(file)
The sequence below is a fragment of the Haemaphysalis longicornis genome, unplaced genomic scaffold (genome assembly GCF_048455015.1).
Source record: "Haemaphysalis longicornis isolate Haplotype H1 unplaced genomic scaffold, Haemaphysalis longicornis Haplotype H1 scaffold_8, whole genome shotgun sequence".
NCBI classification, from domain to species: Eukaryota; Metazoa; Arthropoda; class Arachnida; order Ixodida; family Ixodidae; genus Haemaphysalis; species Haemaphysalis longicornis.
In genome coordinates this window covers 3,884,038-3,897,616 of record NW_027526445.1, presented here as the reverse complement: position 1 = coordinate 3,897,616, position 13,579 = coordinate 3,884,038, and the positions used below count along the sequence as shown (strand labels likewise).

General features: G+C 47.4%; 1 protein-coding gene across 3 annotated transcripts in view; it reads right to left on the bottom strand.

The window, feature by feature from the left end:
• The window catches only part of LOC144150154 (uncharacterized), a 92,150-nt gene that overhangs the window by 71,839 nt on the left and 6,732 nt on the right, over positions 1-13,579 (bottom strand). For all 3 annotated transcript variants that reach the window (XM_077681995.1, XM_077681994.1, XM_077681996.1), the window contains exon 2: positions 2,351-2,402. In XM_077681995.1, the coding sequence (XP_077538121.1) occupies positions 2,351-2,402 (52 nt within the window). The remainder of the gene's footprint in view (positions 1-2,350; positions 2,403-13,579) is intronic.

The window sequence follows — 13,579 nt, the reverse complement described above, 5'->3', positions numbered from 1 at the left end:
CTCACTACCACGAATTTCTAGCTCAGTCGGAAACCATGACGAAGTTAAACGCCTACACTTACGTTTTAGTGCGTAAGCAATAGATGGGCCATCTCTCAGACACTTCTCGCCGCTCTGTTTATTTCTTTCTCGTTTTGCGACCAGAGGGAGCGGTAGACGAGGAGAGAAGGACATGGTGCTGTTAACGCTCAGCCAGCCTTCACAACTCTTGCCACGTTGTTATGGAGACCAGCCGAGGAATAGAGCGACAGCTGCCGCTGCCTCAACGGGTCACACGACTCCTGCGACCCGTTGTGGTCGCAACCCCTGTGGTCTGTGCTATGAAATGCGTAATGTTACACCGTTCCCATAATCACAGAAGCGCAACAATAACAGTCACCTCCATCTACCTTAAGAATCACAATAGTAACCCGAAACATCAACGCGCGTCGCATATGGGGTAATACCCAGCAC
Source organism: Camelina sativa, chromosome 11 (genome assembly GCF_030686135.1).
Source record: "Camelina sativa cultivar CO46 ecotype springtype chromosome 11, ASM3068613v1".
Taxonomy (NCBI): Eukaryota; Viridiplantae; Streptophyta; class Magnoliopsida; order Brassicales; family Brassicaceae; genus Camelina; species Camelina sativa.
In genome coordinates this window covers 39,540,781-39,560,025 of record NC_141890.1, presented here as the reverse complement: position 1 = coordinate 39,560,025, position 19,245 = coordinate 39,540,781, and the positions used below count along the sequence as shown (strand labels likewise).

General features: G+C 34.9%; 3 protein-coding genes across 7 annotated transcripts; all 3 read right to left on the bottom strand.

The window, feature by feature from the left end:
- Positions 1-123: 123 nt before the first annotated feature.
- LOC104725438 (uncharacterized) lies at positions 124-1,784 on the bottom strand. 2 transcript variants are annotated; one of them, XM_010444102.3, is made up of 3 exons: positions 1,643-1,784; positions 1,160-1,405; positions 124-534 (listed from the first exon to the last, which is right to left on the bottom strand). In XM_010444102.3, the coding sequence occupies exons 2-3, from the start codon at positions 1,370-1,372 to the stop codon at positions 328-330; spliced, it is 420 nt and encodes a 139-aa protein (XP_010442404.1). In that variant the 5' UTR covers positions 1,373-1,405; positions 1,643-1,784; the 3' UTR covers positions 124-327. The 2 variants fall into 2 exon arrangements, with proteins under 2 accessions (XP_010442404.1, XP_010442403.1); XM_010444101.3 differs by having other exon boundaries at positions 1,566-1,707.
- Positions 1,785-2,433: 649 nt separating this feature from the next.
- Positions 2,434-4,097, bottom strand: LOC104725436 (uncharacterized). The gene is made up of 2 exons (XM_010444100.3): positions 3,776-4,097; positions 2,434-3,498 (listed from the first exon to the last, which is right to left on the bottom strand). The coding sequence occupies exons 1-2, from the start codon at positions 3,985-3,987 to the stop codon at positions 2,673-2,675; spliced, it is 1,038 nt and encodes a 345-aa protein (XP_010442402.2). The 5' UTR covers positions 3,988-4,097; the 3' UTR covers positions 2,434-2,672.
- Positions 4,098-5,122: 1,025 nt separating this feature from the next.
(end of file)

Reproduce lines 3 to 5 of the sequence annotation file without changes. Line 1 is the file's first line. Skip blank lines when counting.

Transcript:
NCBI classification, from domain to species: Eukaryota; Metazoa; Arthropoda; class Arachnida; order Ixodida; family Ixodidae; genus Haemaphysalis; species Haemaphysalis longicornis.
In genome coordinates this window covers 3,884,038-3,897,616 of record NW_027526445.1, presented here as the reverse complement: position 1 = coordinate 3,897,616, position 13,579 = coordinate 3,884,038, and the positions used below count along the sequence as shown (strand labels likewise).

General features: G+C 47.4%; 1 protein-coding gene across 3 annotated transcripts in view; it reads right to left on the bottom strand.